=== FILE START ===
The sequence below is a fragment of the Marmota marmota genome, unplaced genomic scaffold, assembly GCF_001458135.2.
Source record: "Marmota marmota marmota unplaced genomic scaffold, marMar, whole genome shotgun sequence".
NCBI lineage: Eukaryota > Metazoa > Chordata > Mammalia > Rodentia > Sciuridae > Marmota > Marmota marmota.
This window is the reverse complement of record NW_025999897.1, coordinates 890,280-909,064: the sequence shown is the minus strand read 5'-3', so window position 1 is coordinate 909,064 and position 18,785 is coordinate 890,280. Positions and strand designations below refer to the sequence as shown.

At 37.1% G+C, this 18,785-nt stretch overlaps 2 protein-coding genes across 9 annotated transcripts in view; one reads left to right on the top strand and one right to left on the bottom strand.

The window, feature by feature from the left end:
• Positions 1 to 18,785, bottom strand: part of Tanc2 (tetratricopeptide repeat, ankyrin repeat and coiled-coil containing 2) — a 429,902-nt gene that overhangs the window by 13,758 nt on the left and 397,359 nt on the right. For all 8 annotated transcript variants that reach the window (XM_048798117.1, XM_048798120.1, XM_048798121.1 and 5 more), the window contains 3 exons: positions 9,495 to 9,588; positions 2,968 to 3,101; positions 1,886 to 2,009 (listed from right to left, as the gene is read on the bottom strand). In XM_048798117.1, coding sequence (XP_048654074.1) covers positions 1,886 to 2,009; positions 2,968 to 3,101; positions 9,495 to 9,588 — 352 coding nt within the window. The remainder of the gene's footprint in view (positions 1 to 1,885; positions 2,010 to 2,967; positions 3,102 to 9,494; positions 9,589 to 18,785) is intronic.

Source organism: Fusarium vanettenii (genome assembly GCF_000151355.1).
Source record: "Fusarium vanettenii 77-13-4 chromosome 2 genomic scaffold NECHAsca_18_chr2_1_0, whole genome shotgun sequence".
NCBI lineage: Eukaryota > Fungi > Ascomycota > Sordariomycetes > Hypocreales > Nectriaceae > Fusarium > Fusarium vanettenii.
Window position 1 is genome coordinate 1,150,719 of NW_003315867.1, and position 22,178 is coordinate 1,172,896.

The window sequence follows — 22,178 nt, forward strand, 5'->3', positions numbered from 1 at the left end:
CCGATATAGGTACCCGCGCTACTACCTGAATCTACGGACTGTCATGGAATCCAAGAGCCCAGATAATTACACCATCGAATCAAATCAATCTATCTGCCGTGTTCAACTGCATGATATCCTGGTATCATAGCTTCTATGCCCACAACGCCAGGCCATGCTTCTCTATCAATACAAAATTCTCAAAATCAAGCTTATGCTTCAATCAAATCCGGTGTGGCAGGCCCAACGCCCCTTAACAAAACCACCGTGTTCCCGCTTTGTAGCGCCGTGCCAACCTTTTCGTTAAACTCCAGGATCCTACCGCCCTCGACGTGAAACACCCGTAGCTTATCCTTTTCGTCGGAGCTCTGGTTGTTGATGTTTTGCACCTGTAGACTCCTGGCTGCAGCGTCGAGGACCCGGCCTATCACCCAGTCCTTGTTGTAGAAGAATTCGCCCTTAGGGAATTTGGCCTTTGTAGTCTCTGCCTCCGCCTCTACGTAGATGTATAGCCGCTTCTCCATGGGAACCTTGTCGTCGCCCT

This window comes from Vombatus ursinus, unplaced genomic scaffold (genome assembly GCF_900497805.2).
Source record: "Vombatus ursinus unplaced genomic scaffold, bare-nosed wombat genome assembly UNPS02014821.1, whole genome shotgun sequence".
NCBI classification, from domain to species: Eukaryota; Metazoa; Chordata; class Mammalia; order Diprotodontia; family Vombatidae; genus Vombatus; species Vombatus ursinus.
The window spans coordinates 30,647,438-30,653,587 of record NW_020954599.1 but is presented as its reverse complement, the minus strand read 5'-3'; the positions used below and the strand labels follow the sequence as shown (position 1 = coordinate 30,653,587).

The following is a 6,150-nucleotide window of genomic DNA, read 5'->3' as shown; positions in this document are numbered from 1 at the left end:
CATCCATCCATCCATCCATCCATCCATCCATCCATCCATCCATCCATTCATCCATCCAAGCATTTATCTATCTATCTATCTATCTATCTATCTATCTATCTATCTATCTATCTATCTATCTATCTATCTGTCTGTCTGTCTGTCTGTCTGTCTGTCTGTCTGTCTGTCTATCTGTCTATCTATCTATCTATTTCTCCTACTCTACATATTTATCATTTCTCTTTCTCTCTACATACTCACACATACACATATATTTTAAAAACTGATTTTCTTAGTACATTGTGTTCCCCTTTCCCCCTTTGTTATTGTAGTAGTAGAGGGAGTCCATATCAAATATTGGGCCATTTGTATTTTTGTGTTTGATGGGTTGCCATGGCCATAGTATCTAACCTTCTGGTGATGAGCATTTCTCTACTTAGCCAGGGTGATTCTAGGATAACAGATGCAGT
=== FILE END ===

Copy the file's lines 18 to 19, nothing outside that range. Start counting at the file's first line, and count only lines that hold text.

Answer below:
The following is a 6,150-nucleotide window of genomic DNA, read 5'->3' as shown; positions in this document are numbered from 1 at the left end:
CATCCATCCATCCATCCATCCATCCATCCATCCATCCATCCATCCATTCATCCATCCAAGCATTTATCTATCTATCTATCTATCTATCTATCTATCTATCTATCTATCTATCTATCTATCTATCTATCTGTCTGTCTGTCTGTCTGTCTGTCTGTCTGTCTGTCTGTCTATCTGTCTATCTATCTATCTATTTCTCCTACTCTACATATTTATCATTTCTCTTTCTCTCTACATACTCACACATACACATATATTTTAAAAACTGATTTTCTTAGTACATTGTGTTCCCCTTTCCCCCTTTGTTATTGTAGTAGTAGAGGGAGTCCATATCAAATATTGGGCCATTTGTATTTTTGTGTTTGATGGGTTGCCATGGCCATAGTATCTAACCTTCTGGTGATGAGCATTTCTCTACTTAGCCAGGGTGATTCTAGGATAACAGATGCAGT